Spring Water

Growing up, I’d drink nothing but milk. Now, for lunch that can’t possibly be true, but I have a distinct memory from childhood of drinking tons of milk. My dad was as big water drinker. He had his own, private supply of water in a Brita filter in the refrigerator that the kids weren’t allowed to us. Naturally, I’ve adopted the same idiosyncrasy in my fatherhood.Read Article

Overrun

Temptation is a very personal thing. Each of us struggle with our blend of habitual sin. It’s not that we’re failures in the spiritual life, it’s that we all have our weaknesses. After weeks, months, and years of confessing the same things, it’s tempting to let ourselves be overrun.Read Article

Constant Renewal

The great spiritual lesson of St. Francis was that the key to a healthy spiritual life is to have a mindset of constant renewal. We live in a fallen state, among a fallen world, and to enter into the presence of God, we must reclaim the perfection that He intended for us. That is no easy task, nor is it a one-and-done type of objective. It’s the work of a lifetime.Read Article

Torrents of Mercy

We have a sanitized view of Jesus’ crucifixion. Although we have visuals of it everywhere, the sheer brutality is almost too difficult to think about. Jesus’ torture and execution were not an academic exercise. It was an act of total love and surrender, a bold statement about the dignity of the human person and the sacredness of life that changed the course of human history.Read Article

Plese Destroy

I took my son to Confession this weekend. He’s still pretty new to the Sacrament, so each time he goes, I print an Examination of Conscience for him to pray through.Read Article

Behold, Your Mother

Catholics catch a lot of shade from other Christians over the idea that we don’t live the Bible. A closer look under the hood would revel just how intertwined Scripture and Catholicism truly are, and not just because we gave the world the Bible. From the way we decorate the sanctuary, to the priest’s vestments, to the words we pray, the daily life of the Church is deeply linked to the Old and New Testaments.Read Article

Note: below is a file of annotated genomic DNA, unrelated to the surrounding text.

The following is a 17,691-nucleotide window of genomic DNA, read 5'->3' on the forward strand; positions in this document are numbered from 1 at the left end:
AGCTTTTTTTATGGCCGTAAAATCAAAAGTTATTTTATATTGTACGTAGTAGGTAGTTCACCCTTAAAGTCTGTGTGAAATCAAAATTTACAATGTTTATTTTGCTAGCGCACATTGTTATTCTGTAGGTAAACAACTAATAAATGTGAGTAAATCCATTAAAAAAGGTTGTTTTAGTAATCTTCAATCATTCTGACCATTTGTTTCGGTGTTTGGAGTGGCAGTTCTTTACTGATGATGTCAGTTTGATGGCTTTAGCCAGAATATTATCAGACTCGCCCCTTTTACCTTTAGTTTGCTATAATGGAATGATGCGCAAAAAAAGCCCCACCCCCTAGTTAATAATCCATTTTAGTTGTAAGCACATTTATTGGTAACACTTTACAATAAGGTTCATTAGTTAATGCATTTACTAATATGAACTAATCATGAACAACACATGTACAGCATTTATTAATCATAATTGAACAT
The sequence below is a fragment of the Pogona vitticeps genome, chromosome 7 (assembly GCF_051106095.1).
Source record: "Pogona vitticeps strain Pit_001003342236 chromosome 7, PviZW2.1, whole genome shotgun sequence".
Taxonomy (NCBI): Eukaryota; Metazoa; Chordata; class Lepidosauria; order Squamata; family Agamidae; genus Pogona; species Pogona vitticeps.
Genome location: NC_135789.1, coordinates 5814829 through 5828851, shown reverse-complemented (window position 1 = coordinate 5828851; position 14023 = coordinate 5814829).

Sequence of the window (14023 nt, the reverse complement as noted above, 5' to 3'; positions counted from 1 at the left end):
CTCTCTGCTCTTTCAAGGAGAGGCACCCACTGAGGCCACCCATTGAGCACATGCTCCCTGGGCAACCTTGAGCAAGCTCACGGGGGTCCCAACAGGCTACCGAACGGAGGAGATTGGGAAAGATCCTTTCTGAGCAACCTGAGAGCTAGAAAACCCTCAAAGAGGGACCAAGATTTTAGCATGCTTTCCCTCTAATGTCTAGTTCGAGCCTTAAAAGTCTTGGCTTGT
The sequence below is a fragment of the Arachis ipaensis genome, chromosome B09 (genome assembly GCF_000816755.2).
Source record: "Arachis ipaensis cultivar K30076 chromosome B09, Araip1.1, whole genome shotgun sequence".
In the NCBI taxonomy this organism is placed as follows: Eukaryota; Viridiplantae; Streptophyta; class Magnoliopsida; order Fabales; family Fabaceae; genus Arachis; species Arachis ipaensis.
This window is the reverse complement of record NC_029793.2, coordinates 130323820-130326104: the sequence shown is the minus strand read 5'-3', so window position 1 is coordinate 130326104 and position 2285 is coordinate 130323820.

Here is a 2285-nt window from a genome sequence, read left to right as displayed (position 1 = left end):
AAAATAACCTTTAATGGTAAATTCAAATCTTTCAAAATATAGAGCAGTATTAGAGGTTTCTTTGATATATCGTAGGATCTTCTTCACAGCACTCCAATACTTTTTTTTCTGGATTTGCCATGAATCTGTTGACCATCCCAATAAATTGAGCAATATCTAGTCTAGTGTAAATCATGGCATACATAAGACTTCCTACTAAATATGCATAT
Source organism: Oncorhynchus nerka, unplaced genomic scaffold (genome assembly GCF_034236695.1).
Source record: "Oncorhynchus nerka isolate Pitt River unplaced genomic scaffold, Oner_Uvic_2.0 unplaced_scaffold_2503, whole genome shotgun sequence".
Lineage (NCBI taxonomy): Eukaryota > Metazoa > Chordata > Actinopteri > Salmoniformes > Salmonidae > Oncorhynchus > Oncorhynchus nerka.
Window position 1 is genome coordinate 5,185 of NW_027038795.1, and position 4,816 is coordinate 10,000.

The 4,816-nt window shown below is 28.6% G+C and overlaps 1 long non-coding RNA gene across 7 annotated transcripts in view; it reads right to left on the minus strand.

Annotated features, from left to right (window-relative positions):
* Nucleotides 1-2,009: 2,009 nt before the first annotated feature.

Come Let Us Adore

Although I’m a cradle Catholic, I’ve never really read the entire Bible. I learned about parts of it in school, and of course have heard it during Mass, but until this year, I’ve never sat down to study the Bible in a narrative form.Read Article

Comfort

Last night, when my work for the day was done, I laid down in my very comfortable bed. I recently replaced my pillow, which made for an extra cushy experience. The late summer heat was kept at bay by my air conditioner, backed up by my ceiling fan. I used a supercomputer that easily fits into my pocket to turn off all the lights in my house, arm my security system, lock my doors, and turn on a white noise machine, so no loud noises would disturb my sleep. Read Article

A Fresh Look

For over a year now, we’ve lived in our new house. I think that it takes time to get used to your new environment before you deeply understand what changes would improve your lifestyle. We’re at that point.Read Article

Victory

Easter is here and the tomb is empty. The timing of Easter this year was prescient. In my listening to the “Bible in a Year” podcast, I lined up exactly with the events of Holy Week. The same went for my daughter’s Bible curriculum. For her school work, we read a story and the next day she narrates the story and draws a picture. In her telling, Jesus was hiding behind a tree, waiting for Mary Magdalene to show up. The image she drew of Jesus lying in wait was amusing. Read Article

Increments

Lent is quickly winding down, and perhaps the success of your Lenten rituals is a bit checkered. Sustaining any type of radical life change is often easy at the beginning, but the slightest bit of friction from life can cause the best intentions to crumble.
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A Sense of the Sacred

A few years ago, I watched a documentary about the detention facilities at Guantanamo Bay. They followed the historic rise and fall of the population, along with the complexity of adjudicating cases of those sworn to defeat the United States of America as an experiment in human history. Although I can’t tell you much beyond the scope of the documentary, I vividly recall the coverage of religious life in the facility.Read Article